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Aug 09

Golf Gems of the Cascades: Oregon Mountain Courses

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Visit almost any region of North America, and you’ll find championship golf courses. In the home states of Nicklaus and Palmer (and the USGA itself), you’ll find more than a few. We know about Pebble Beach, and Georgia’s a given.

As in other things, however, there’s a blank spot in the national consciousness where the Pacific Northwest is concerned. The LPGA and men’s senior tour pass through from time to time, but we rarely see the young men.

The problem may come down to a few geography teachers in Latrobe and Augusta who still tell children that the wagon tracks through
Oregon, Washington, British Columbia and Alberta boast only lumberjacks, fur trappers and whistling marmots. All right, that’s hyperbole, but there are courses here that would surprise the bluebloods back east, and three good examples are in central Oregon, up in the Cascade Mountains. These are tour-worthy courses, where being distracted by the scenery can be as dangerous to your score as a lake or bunker.

Tokatee Golf Club – If this top twenty five public course had only been situated nearer a larger community, it could be a tour jewel. But then, it wouldn’t be Tokatee. Designed by Ted Robinson, it sits along the banks of the McKenzie River in the town of Blue River (aptly named), somewhere between Bend and Eugene. Keep your head down has added meaning here, because if you look up before your shot, you’ll see the peaks of the Three Sisters directly above. Your concentration could become altered when you look back down.


For the pros, the front nine would require some extra danger, as most of the water trouble is in the back. Move the blues back a few yards throughout, and go Saharan on a few of the bunkers (especially fairway) and you’d have yourself a tour spot. As a bonus, the 11th might give even a Georgian a nostalgic flash of Augusta’s 16th, trading fir trees for azaleas, of course.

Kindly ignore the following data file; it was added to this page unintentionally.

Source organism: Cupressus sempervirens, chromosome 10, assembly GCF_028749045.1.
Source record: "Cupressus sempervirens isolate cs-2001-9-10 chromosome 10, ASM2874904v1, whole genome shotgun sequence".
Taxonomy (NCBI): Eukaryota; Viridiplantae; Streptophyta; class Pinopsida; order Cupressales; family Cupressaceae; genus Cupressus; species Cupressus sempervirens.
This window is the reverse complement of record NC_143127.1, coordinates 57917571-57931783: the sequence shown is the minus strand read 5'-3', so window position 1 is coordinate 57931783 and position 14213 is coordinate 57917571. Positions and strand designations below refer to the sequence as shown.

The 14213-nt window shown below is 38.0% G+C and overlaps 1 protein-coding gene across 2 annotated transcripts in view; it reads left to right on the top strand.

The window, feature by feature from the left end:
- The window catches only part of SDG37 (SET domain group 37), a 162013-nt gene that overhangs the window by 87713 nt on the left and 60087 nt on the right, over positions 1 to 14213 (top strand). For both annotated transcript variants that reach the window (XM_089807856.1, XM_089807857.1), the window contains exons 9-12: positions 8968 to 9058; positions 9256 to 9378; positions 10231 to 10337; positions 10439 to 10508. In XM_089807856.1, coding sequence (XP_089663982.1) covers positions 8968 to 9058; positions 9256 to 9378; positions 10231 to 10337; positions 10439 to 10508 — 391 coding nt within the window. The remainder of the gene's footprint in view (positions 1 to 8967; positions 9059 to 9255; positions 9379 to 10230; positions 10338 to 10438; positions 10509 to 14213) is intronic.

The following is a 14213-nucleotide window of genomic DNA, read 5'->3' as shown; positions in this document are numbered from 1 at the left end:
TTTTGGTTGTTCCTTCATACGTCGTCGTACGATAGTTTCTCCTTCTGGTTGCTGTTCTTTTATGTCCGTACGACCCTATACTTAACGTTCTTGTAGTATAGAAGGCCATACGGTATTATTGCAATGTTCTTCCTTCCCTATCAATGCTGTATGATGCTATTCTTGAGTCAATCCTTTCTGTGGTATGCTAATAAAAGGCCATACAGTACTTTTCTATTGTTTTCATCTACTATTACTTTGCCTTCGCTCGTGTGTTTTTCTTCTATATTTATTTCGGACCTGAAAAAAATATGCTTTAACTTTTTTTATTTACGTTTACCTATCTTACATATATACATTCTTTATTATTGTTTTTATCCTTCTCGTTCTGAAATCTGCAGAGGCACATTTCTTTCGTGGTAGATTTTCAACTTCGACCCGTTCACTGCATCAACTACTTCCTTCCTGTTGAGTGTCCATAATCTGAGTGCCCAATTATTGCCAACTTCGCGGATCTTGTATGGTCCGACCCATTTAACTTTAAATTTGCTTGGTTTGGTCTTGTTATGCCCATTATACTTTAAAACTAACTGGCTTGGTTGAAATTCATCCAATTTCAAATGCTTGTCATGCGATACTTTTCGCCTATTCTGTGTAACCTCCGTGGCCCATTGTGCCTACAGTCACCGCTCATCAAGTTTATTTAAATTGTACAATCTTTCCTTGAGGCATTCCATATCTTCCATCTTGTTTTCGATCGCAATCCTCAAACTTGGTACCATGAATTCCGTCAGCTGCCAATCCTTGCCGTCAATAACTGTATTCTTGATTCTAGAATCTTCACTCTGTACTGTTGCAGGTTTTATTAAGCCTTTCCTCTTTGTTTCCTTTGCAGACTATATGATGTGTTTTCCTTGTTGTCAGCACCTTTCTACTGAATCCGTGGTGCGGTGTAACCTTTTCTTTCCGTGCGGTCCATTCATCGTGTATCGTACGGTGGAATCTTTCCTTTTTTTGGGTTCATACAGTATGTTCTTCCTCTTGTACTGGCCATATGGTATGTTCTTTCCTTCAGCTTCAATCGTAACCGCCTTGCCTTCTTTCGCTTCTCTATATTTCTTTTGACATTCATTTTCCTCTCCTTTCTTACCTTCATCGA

The Black Butte Ranch – Heading up the McKenzie Highway out of Tokatee, you’ll enter the pine forests that signal the desert’s edge thirty plus miles away. A year-round resort with residential acreage, The Black Butte Ranch boasts two courses, in particular the seven thousand yard Big Meadow with a spectacular view of Three-Fingered Jack.

Even though the fairways are a bit more manicured, the course makes sure that nature accompanies every player. The wildlife is so diverse that you never know what you might see (safe from bears, they tell me), and it’s not uncommon to share the fairway with Great Blue Herons. The slightly drier climate lessens the chance of rain, the restaurants are highly rated and the charming town of Sisters is only a few miles away.

Crosswater Golf Club – Continuing up to Bend and twenty miles south, you’ll find the resort town of SunRiver, boasting multiple, high quality courses. The best is Crosswater, open only to guests of the SunRiver Lodge, site of the Jeld-Wen Tournament on the Senior Men’s Tour. Crosswater is in perpetual tour-readiness, and is described on the website as a heathland course. That means water and reeds.

Not going airborne from the tee is lethal here, as one must often clear a stretch of marshland in order to reach the fairway. At the rough’s edge, trouble is not gradual. One inch in and you’re fine. One inch out, and it’s hire a scuba diver or safari guide. It was here that Tom Watson confirmed for me the truth of Lee Trevino’s comment about age and distance – “Those clubs don’t know how old you are.”

All three of these courses, lying within a hundred miles of one another, boast entirely different challenges and natural environments. None is violently hilly, so all are easily walked. Oregon’s sunny season (another little-known secret) generally runs from July through September, and is kind to vacationers out to find special courses. And when you’re done, you’ve still got Washington, British Columbia and Alberta to go. Stay tuned for those. You won’t regret it.

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About the author

G.F. Skipworth

has spent every available moment playing golf or studying the greats since the 60s, in between world tours as a classical musician, Harvard studies in Government or as the author of a dozen novels. Nicklaus and Snead may be the statistical greats, but Skipworth is a life-long devotee of Gary Player, and considers meeting the South African at the Jeld-Wen to be an unforgettable milestone. His driving passion in golf these days is to raise viewer interest in the LPGA.